Addressing gaps in the documentary evidence, the Court was highly critical of the absence of the original WhatsApp exchanges between Ms Vardy and her agent, Caroline Watt, during the period when Ms Vardy had access to Ms Rooney’s private Instagram. In particular, the Court considered it to be likely that Ms Vardy had deliberately deleted the WhatsApp exchange.  The Court also did not accept the evidence that Ms Watt had accidentally dropped her phone into the sea, as she had claimed during a disclosure application, and instead concluded that she had deliberately lost her phone. The Court also found that there had been numerous occasions throughout the trial where Ms Vardy’s evidence had been both “evasive” and “manifestly inconsistent” with the documentary evidence. Having regard to both Ms Vardy’s lack of credibility as a witness and drawing inferences from the destroyed evidence, the Court concluded that it was likely that Ms Vardy and Caroline Watt had leaked information from Ms Rooney’s private Instagram.

At a hearing on 4 October 2022, the Court again considered Ms Vardy’s dishonest conduct in the context of awarding costs. Due to Ms Vardy and Caroline Watt being found to have deliberately destroyed evidence, the Court ordered that Ms Vardy is to pay Ms Rooney’s costs on an “indemnity” basis. What this means is that there is a presumption in favour of the receiving party that the costs were proportionate, and will therefore be recoverable provided they were reasonably incurred and reasonable in amount.

Given that it was reported that Ms Rooney’s legal costs were in excess of £1.5m, then the lack of honesty in this case cost Ms Vardy dear. 

As well as costs consequences, the Court also has the option to consider penal consequences, as can be seen from the next case.

3. AXA Insurance Plc v Reid [2021]


In 2018 the Defendant, Alex Reid, suffered a road traffic accident and sought to make a personal injury claim to the value of around £20,000. During the course of the personal injury proceedings, Mr Reid provided a witness statement comprising a declaration that he did not know and had never met the eyewitness to the accident, Darren Summers. In compliance with Civil Procedure Rule 22, the witness statement had been completed with a statement of truth.

The Claimant, AXA Insurance Plc, subsequently located an online article dated four months before the road traffic accident stating that the Defendant would be providing a martial arts masterclass at a charity event organised by Mr Summers. It thus became apparent that the Defendant did in fact know Mr Summers and had falsely stated in his witness statement that Mr Summers was an independent witness to the accident.

In light of this information, the Claimant sought to amend its defence to plead a case of fundamental dishonesty, however the Defendant discontinued the claim before the application could be heard. In view of the Defendant’s dishonest conduct, the Claimant instead sought to pursue criminal proceedings for contempt of court.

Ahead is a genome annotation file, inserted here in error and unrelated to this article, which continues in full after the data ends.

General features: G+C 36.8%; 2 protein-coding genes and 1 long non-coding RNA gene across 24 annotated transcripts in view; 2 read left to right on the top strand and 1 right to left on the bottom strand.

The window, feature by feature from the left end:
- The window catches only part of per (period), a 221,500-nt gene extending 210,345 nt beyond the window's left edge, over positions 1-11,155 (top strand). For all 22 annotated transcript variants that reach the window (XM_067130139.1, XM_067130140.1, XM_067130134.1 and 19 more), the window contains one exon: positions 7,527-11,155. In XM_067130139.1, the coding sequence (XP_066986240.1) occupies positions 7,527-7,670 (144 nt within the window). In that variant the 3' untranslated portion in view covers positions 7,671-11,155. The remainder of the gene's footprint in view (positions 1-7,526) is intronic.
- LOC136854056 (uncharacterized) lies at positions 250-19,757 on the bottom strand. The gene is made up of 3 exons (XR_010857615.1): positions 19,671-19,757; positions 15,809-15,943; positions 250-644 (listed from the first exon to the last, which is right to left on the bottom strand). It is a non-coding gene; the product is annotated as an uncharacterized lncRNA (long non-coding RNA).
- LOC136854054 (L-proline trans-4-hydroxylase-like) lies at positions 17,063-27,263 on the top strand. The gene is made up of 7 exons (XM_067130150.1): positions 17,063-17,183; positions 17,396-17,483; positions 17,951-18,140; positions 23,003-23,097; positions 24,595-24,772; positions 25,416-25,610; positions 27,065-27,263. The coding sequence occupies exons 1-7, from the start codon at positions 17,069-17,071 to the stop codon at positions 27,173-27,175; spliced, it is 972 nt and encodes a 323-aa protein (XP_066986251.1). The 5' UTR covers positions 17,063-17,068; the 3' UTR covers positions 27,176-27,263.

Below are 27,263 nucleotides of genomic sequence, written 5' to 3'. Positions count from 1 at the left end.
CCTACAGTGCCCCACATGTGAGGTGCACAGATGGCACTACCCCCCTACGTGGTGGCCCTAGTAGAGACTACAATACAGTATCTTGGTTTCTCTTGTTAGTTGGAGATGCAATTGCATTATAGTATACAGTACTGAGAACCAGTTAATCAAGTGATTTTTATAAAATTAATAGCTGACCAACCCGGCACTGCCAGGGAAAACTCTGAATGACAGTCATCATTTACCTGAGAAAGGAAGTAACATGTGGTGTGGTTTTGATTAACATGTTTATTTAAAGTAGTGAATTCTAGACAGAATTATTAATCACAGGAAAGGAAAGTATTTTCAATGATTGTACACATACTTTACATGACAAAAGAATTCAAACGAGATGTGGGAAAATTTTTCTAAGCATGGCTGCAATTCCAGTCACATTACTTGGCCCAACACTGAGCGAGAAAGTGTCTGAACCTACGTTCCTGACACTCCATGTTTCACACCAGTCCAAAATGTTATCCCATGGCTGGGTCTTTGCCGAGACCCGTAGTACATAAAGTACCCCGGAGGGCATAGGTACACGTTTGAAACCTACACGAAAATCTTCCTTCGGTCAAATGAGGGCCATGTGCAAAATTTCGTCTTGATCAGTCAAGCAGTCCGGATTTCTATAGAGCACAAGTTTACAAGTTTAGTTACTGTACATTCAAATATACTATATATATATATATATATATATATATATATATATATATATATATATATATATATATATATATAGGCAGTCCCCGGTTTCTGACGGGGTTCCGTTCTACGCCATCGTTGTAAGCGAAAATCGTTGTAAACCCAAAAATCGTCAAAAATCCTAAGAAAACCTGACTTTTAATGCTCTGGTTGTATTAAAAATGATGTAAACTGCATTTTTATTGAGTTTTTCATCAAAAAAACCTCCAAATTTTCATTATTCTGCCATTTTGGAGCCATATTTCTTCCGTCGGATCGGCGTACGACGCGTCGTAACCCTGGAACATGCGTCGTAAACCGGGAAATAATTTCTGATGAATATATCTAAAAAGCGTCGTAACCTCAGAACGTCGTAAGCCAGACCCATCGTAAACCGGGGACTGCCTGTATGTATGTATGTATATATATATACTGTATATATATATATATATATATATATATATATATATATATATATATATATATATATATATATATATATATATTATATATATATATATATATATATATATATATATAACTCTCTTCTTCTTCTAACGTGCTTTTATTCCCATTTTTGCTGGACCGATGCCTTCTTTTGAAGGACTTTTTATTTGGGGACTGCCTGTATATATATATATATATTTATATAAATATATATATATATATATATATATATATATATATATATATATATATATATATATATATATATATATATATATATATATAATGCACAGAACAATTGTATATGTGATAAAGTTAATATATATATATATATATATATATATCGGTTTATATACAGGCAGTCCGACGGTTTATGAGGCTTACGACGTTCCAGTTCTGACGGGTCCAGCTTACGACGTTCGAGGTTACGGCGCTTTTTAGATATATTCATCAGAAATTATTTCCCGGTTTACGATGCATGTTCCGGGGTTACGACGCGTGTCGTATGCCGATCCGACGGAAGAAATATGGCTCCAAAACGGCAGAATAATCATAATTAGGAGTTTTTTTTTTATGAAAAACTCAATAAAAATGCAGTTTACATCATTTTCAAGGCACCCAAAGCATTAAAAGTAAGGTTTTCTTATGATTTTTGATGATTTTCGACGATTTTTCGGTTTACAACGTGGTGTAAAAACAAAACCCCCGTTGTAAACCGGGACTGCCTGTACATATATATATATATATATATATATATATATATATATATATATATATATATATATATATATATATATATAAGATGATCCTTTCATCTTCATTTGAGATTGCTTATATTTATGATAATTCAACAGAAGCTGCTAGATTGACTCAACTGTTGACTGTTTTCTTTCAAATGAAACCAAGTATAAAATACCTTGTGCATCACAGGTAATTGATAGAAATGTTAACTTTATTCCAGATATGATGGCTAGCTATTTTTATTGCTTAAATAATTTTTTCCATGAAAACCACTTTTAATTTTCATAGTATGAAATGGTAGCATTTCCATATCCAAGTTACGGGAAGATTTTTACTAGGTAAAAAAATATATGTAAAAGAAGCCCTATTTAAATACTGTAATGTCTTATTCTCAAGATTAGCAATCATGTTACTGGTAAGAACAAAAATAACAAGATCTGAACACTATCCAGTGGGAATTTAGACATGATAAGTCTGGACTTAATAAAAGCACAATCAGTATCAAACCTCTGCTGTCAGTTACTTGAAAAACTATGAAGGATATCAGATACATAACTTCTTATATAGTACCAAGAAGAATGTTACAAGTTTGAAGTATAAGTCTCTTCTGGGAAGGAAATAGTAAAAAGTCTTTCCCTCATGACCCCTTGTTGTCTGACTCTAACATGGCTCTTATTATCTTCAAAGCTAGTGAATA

The Judgment

The Court was satisfied that the Defendant’s dishonest conduct throughout the course of the personal injury proceedings amounted to a deliberate attempt to interfere with the administration of justice in a material way and thus met the criminal standard of contempt of court.

In addressing the appropriate sanction, the Court referred to the authority in Liverpool Victoria v Khan [2020] where the court had specifically discussed making a false statement that was verified by a statement of truth and had stated that “the deliberate or reckless making of a false statement in a document verified by a statement of truth will usually be so inherently serious that nothing other than an order for committal to prison will be sufficient”. It was evident that the false statement had been made to strengthen the Defendant’s claim on liability and to consequently increase his chances of recovering damages and whilst the Defendant did not in the end benefit from this dishonest behaviour, the false statement was in itself serious enough to warrant a prison sentence.

The Court was clear that contempt of court in the form of a false witness statement “is always serious” even if it does not ultimately affect the outcome of the proceedings.


The judgments in all three cases strongly illustrate the Court’s general condemnation of any dishonest conduct which attempts to subvert the adjudicative process.

Despite the court’s unequivocal disapproval of dishonest behaviour, the judgment in Harrington Scott Limited v Coupe Bradbury Solicitors Limited also serves as a useful reminder as to the high threshold for determining that the dishonesty has led to an abuse of process of the type that would prevent the court from carrying out justice. Whilst dishonesty may in principle justify the strike out of an entire claim, in practice, a consideration of the court’s overriding objective may prompt the court to first pursue alternative options.

This article was co-written by Judith Hopper, Partner and Alexandra Phillips, Trainee Solicitor.